Reason's August-September cover story explored different answers to the question "Where Do Libertarians Belong?"
The answers, and a rich and interesting online debate they sparked, are, at the very least, interesting to those of us for whom skylarking about libertarian movement orientation and strategy is an entertaining consumption good. The Cato Institute's Brink Lindsey argued that a decisive and public split from the right is necessary for libertarians (without any longer calling for a full-blooded alliance with contemporary liberalism either); National Review's Jonah Goldberg countered that the right is the only significant political movement that agrees with libertarians full-heartedly about important economic liberty issues; and FreedomWorks' Matt Kibbe cheered the same Tea Party movement Lindsey decried, arguing that it encourages Hayekian and small-government constitutionalists whom libertarians ignore or mock to their detriment.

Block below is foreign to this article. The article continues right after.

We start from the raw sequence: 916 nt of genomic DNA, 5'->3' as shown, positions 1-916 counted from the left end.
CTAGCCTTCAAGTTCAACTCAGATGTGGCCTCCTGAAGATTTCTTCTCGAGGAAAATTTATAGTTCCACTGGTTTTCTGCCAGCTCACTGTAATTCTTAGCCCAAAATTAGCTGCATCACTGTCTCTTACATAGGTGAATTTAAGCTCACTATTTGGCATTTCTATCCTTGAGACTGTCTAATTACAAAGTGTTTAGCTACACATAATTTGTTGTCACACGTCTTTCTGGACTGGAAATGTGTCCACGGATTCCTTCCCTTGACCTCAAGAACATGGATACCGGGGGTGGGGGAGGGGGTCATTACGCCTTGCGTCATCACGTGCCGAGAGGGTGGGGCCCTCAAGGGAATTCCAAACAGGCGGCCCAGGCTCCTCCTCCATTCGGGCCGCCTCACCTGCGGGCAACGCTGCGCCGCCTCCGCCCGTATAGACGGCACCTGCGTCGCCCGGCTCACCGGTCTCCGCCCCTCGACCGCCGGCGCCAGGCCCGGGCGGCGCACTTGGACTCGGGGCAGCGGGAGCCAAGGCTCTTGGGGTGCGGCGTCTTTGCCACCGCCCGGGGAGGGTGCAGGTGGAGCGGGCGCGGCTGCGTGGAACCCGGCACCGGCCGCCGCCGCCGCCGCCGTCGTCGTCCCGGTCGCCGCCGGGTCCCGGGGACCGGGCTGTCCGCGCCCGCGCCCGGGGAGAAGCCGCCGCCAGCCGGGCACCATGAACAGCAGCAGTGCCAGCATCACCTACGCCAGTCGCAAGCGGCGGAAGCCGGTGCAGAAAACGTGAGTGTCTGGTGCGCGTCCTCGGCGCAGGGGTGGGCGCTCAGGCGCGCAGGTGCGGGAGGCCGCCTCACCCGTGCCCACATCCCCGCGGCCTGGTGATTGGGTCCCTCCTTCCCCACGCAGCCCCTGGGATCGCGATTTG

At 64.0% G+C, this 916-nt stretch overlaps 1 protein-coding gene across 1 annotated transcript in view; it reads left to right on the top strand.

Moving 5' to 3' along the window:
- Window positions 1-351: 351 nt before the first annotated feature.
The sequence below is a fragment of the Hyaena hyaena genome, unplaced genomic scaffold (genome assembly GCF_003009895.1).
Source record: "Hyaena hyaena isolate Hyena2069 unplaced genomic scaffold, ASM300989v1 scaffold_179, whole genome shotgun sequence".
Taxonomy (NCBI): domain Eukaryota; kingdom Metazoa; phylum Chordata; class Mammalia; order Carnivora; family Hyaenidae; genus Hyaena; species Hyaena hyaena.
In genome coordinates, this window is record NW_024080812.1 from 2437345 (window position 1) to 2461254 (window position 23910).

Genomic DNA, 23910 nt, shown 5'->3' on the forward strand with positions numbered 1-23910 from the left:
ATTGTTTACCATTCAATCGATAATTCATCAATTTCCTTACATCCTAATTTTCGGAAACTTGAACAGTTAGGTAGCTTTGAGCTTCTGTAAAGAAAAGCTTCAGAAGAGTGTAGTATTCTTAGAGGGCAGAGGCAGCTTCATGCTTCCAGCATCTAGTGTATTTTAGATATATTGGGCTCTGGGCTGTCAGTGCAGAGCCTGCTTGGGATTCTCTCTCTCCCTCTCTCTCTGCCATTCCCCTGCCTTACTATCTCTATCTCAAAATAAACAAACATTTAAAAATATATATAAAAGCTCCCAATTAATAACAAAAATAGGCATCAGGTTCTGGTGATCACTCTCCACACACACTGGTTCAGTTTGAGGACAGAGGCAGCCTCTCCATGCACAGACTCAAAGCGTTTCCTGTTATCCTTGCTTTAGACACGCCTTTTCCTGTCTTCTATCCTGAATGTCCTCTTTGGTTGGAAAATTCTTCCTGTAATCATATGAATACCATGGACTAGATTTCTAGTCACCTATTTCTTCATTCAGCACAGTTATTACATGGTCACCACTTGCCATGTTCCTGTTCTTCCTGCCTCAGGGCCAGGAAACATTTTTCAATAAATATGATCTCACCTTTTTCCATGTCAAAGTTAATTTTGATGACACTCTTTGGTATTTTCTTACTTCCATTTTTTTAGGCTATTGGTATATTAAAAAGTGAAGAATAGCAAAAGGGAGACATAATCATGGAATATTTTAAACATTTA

How important to the task of intelligently directing libertarian energies are such thoughts? From the beginnings of the self-conscious libertarian movement in the late 1940s, the overriding imperative was educating the public (including, but not limited to, policymakers, politicians, and political activists) in the ideas of libertarianism. It was about making more libertarians.
Contemplating the direction of policy and opinion in modern America would tell you that such education is still libertarians' most necessary task.
As Bryan Caplan, the George Mason University economist (who wrote in Reason back in 2007 about the many prevalent biases about economics that lead voters to prefer anti-free-market policies), has found in his studies of public opinion research vis à vis libertarian policy conclusions, "the sad truth is that the status quo is quite popular, and even moderate libertarian reforms like abolishing the minimum wage are persistently abhorrent to the overwhelming majority of the population."
At Caplan's advice, I spent some time trolling through the highly respected "General Social Survey" (GSS) to check out what Americans thought about more stringent applications of libertarian principles regarding when and where it is appropriate to bring state power to bear. While the more abstractly phrased questions tended to produce some modestly libertarian results—for example, 75 percent of Americans favor or strongly favor government spending cuts in the abstract—when asked about any specific spending area, the public tended to want more spending.